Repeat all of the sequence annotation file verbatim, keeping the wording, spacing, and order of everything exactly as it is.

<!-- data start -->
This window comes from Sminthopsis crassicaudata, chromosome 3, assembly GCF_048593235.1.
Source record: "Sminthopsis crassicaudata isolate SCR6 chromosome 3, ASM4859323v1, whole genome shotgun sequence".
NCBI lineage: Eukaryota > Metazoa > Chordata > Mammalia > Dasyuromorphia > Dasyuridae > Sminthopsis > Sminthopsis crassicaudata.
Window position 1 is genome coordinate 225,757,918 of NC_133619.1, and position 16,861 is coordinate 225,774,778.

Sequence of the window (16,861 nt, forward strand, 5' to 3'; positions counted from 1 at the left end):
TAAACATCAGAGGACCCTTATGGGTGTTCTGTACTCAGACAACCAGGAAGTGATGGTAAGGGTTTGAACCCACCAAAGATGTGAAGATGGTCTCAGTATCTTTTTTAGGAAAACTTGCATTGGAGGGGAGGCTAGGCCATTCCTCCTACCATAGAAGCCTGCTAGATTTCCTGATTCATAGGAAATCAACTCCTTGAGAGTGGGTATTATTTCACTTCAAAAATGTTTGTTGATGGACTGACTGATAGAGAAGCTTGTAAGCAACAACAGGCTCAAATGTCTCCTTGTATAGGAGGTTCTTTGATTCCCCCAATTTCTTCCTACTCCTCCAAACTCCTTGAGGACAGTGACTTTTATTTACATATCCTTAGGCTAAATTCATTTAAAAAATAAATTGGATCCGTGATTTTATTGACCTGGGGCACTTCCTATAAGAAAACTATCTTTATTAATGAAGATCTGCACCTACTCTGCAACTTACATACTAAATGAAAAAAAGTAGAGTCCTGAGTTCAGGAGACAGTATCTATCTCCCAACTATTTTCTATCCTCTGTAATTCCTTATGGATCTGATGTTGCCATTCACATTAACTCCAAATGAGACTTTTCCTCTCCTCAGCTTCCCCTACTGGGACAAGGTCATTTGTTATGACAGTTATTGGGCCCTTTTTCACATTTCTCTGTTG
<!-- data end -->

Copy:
This window comes from Sminthopsis crassicaudata, chromosome 3, assembly GCF_048593235.1.
Source record: "Sminthopsis crassicaudata isolate SCR6 chromosome 3, ASM4859323v1, whole genome shotgun sequence".
NCBI lineage: Eukaryota > Metazoa > Chordata > Mammalia > Dasyuromorphia > Dasyuridae > Sminthopsis > Sminthopsis crassicaudata.
Window position 1 is genome coordinate 225,757,918 of NC_133619.1, and position 16,861 is coordinate 225,774,778.

Sequence of the window (16,861 nt, forward strand, 5' to 3'; positions counted from 1 at the left end):
TAAACATCAGAGGACCCTTATGGGTGTTCTGTACTCAGACAACCAGGAAGTGATGGTAAGGGTTTGAACCCACCAAAGATGTGAAGATGGTCTCAGTATCTTTTTTAGGAAAACTTGCATTGGAGGGGAGGCTAGGCCATTCCTCCTACCATAGAAGCCTGCTAGATTTCCTGATTCATAGGAAATCAACTCCTTGAGAGTGGGTATTATTTCACTTCAAAAATGTTTGTTGATGGACTGACTGATAGAGAAGCTTGTAAGCAACAACAGGCTCAAATGTCTCCTTGTATAGGAGGTTCTTTGATTCCCCCAATTTCTTCCTACTCCTCCAAACTCCTTGAGGACAGTGACTTTTATTTACATATCCTTAGGCTAAATTCATTTAAAAAATAAATTGGATCCGTGATTTTATTGACCTGGGGCACTTCCTATAAGAAAACTATCTTTATTAATGAAGATCTGCACCTACTCTGCAACTTACATACTAAATGAAAAAAAGTAGAGTCCTGAGTTCAGGAGACAGTATCTATCTCCCAACTATTTTCTATCCTCTGTAATTCCTTATGGATCTGATGTTGCCATTCACATTAACTCCAAATGAGACTTTTCCTCTCCTCAGCTTCCCCTACTGGGACAAGGTCATTTGTTATGACAGTTATTGGGCCCTTTTTCACATTTCTCTGTTG